Spending an evening tending a bar has always been on my bucket list. Tending the bar with a goth masochist in the lobby of a theater in Tokyo during a production of The Rocky Horror Show on Halloween was not on my bucket list. It was not on the list because things like that just don’t happen…until they do.
I had been to the movie at least a dozen times back in high school and could toss a slice of toast with the best of them, so when I got an email asking if I might be interested in volunteering for Front of House for the production, I jumped at it. If I agreed to do at least two, I could watch the show for free. Sounded like a good deal to me. I had never really done much volunteer work and I liked the idea of being at least marginally associated with the production.
So I did opening night where they had me handing out programs and generally making myself useful. And I got to see the show, which was at least twice as much fun as I had thought it would be. I mean, I hadn’t done the Time Warp in over thirty years, but it’s just like falling off a bicycle.
Although throwing things is an integral part of the experience, I didn’t. This is Tokyo, after all. Audience members were only allowed to toss the items in the goody bags available for purchase at the bar. They included confetti (instead of rice) for the wedding scene, a sheet of newspaper to keep off the rain, two playing cards, a rubber glove and a (Styrofoam) hot dog. At times I’m an old fashioned purist; if it wasn’t a real hot dog, it didn’t count. Shouting obscenities at the appropriate moments was enough.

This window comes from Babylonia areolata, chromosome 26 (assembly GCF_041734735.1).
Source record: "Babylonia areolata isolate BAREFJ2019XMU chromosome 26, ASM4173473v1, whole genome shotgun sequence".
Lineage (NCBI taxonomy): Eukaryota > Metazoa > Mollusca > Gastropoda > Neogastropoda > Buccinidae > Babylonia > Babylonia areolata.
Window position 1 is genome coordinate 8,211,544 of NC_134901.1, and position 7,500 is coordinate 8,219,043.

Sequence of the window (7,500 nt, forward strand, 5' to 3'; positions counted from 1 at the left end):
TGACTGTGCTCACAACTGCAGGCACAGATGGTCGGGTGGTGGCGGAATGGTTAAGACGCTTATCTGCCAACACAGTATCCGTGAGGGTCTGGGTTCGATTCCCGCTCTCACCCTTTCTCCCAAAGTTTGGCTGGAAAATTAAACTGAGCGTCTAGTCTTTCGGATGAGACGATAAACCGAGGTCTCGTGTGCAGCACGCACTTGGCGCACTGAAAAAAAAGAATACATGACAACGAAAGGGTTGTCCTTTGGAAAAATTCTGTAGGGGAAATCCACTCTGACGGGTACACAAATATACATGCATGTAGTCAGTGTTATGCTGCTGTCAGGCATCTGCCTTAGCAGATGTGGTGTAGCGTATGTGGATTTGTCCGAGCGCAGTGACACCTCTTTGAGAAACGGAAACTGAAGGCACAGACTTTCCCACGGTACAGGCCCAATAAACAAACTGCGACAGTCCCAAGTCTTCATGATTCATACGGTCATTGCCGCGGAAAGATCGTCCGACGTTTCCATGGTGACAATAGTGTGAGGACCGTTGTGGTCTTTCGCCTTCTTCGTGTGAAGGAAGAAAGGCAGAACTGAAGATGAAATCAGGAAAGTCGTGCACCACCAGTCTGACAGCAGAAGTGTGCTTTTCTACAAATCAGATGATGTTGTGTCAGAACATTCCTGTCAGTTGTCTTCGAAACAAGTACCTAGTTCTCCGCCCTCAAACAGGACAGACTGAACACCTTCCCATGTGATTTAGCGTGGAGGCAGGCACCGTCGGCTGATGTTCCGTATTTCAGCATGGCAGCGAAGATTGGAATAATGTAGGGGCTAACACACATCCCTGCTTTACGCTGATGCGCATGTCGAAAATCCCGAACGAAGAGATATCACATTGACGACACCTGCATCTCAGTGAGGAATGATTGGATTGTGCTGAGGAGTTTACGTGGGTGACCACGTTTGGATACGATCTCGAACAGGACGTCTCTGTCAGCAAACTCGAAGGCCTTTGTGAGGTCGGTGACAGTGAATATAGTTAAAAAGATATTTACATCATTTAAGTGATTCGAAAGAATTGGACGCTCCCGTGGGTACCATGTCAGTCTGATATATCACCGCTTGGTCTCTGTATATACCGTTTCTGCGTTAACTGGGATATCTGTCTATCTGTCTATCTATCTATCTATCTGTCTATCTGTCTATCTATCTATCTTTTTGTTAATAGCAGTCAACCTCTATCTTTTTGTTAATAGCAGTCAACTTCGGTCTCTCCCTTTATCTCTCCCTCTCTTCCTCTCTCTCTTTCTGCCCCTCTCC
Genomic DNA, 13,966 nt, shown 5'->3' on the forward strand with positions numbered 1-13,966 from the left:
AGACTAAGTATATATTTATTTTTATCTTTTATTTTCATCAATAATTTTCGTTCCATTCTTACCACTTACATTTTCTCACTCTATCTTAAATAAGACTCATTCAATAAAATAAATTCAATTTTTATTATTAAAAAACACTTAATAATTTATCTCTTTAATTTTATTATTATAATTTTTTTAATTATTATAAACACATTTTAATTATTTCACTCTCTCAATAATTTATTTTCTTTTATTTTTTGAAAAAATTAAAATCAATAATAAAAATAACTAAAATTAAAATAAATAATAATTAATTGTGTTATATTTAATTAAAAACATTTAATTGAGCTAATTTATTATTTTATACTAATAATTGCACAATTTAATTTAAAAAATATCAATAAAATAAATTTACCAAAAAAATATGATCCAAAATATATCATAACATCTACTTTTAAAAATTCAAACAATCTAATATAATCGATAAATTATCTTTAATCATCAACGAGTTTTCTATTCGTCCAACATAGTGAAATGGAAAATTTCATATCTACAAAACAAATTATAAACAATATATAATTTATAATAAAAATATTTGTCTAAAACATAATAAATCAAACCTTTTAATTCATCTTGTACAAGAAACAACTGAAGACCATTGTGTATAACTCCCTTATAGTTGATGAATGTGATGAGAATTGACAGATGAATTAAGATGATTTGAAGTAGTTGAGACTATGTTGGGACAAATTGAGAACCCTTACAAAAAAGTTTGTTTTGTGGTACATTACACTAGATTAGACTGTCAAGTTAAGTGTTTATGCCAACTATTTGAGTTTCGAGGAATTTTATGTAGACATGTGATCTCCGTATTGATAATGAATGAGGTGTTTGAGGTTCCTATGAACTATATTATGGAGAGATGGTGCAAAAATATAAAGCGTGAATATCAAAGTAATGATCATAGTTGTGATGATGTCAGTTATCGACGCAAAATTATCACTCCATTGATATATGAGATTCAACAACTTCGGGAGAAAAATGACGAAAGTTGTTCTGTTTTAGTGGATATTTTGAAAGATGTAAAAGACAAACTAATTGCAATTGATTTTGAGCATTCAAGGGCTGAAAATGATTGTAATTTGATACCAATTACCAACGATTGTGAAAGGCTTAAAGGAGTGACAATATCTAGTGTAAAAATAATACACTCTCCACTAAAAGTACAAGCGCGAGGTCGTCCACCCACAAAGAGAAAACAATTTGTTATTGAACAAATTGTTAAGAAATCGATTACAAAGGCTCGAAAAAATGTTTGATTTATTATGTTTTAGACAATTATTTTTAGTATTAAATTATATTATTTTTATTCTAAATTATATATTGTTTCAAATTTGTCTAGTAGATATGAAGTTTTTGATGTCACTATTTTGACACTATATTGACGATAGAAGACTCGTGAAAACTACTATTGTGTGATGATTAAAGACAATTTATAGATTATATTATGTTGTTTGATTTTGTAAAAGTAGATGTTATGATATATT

I did both shows on Halloween, wearing a minimalist costume of tiny witch’s hat and chin wart. For the matinee, I took tickets and reminded people to turn off their cell phones. I guess I did a good job because I got promoted to the bar for the evening performance, which being on a Saturday night AND Halloween, was pretty crazy. And a lot of fun. Theater-goers tend to be very thirsty.
There was a director’s talk after the matinee and there I learned just how special the experience was. It is very difficult to get a license to produce the show; only the director’s persistent whining made it possible (his words, not mine!) And the cast, all talented actors and singers who were willing to don corsets and fishnet tights and march around in front of a bunch of strangers…well, all I can say is yet again I was blessed with a one-of-a-kind opportunity. They are the salt in my food, the wind in my willows, the breath in my lungs.